I enjoy making cutout cookies for the holidays and am a firm believer in making them beforehand so you are not stressing out. They are really not that difficult, you just need to know some techniques to make life easier. I have a copper cookie cutter collection that is so massive it is almost embarrassing. I have been collecting them for years and you will be able to see them as time goes on as I have them for every occasion as well as year-round fun ones. I am having the cutters you see in the picture above reproduced by a boutique copper company, they are 7" tall - keep watch for when they go on sale.
4 Cups all-purpose flour
1/2 tsp. salt
1 tsp. baking powder
1/2 cup (1 stick) unsalted butter - room temperature/softened
1/2 cup (1/2 stick) butter-flavored shortening
2 cups sugar
2 large eggs
2 tsp vanilla bean paste
In a large bowl mix together flour, salt and baking powder - set aside. Use an electric mixer to cream together butter, shortening, sugar and vanilla bean paste. Add eggs to combine, then baking powder and salt. Add 1 cup of the flour mixture at a time until combined, scrape bottom of bowl to make sure all ingredients are included. Do not over mix or your dough will be come tough.
At this point I split the dough in half and roll between to silpat mats to 1/4" thick (I roll them thicker because they do not bubble so easily), place on rimmed baking sheet and place it in the freezer for ten minutes to set. The point in using Silpat mats is to not add any additional flour to my dough as well as that the dough will not stick to the silpat making rolling out easier. Remove rolled dough from freezer and remove the top silpat mat. Place cookie cutters in positions on dough, starting from the edge and moving inward to get the most cookies out of your roll. Remove the extra dough - not cookies and I place these back in the freezer.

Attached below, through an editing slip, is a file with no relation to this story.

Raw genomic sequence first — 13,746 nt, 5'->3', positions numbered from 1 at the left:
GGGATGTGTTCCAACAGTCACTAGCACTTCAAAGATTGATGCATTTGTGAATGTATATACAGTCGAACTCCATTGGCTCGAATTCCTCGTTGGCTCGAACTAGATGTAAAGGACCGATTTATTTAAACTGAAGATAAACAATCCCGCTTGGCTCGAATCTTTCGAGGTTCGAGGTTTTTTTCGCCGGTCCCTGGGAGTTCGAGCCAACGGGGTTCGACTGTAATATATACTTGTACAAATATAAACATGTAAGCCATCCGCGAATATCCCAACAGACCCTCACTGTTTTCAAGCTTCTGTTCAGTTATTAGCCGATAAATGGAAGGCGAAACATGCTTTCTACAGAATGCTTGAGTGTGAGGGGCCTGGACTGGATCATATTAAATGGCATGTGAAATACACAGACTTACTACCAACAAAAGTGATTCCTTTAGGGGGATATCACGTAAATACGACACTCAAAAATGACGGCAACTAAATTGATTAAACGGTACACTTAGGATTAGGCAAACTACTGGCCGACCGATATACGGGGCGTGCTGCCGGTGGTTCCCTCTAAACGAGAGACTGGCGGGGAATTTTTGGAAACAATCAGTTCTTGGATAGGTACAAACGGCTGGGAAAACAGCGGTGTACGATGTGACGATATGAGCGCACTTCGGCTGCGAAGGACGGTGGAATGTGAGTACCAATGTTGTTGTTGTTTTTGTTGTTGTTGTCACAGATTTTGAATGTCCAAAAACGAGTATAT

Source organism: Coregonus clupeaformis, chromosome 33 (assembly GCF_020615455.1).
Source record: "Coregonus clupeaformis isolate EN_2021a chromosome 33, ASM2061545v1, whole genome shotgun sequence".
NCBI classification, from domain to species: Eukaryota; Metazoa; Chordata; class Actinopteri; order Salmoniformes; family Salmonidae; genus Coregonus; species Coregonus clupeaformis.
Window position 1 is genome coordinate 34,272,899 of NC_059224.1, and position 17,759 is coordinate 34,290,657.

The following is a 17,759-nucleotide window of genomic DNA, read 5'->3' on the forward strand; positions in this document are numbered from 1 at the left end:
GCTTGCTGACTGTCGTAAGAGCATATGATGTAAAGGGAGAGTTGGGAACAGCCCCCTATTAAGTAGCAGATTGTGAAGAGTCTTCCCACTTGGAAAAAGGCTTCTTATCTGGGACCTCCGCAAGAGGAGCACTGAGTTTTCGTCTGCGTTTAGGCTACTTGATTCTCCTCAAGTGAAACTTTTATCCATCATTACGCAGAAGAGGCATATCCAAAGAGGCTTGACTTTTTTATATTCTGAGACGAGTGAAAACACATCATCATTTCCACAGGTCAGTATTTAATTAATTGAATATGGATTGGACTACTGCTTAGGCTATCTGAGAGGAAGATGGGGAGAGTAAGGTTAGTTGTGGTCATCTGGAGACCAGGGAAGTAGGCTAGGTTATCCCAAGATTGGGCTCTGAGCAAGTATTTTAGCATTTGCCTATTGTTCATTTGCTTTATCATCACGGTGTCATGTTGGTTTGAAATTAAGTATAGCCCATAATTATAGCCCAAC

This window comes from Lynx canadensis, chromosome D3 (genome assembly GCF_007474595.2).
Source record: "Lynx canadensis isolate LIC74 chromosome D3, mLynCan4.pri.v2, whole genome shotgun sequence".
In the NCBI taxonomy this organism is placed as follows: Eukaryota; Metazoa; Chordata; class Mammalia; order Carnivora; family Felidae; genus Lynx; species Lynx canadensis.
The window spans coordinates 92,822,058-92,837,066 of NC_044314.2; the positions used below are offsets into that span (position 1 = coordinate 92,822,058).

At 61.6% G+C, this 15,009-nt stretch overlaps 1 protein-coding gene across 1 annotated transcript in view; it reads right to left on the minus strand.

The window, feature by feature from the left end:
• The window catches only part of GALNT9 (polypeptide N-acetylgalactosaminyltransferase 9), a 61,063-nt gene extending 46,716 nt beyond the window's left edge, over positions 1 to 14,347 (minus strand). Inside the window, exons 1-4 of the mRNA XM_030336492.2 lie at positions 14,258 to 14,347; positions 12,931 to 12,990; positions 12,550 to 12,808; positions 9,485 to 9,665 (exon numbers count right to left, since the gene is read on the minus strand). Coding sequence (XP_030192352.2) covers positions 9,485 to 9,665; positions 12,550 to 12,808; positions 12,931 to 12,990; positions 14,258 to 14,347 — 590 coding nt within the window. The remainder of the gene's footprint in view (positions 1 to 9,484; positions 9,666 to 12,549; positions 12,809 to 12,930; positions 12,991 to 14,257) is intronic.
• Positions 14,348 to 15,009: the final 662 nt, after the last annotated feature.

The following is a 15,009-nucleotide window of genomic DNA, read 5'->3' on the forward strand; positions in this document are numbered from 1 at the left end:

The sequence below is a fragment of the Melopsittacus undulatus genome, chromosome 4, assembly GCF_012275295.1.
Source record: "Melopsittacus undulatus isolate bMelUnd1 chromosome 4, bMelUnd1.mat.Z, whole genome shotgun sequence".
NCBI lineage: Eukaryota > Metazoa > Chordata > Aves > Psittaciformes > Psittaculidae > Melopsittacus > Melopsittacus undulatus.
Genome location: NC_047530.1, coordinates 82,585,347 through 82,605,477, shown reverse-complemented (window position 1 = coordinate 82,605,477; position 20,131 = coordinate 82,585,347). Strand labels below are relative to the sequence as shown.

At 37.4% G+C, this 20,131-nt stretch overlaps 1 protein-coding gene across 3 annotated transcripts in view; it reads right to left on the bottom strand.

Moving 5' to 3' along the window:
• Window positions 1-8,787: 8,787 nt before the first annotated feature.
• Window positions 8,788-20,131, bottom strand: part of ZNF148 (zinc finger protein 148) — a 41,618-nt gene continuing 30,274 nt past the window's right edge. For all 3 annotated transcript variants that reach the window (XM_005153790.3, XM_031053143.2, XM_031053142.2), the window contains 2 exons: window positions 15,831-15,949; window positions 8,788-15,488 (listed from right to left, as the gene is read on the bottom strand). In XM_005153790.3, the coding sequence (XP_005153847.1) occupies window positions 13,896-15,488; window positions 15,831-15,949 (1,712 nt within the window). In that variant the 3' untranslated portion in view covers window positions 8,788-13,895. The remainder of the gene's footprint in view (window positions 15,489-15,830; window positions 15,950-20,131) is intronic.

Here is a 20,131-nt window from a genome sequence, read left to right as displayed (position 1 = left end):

This is when I start my oven to 350 degrees. If using the gray non-stick pans, lower your oven temperature 15-25 degrees depending on your oven. The mantra in cookie/pie/dough making is 'make it cold, bake it hot', this process makes the cookies crisp.
I repeat this step with the second half of dough, and place the extra dough in a ball and roll that out again for more cookies. Bake cookies for 8-10 minutes (maybe more) depending again on your oven, and try to be conscious to flip your baking sheet half way through the baking process. You will know your cookies are done when the start to lightly brown on the edge. I pull them out of the oven and let them sit without touching them for 10 minutes as I slightly under bake mine so they are more chewy.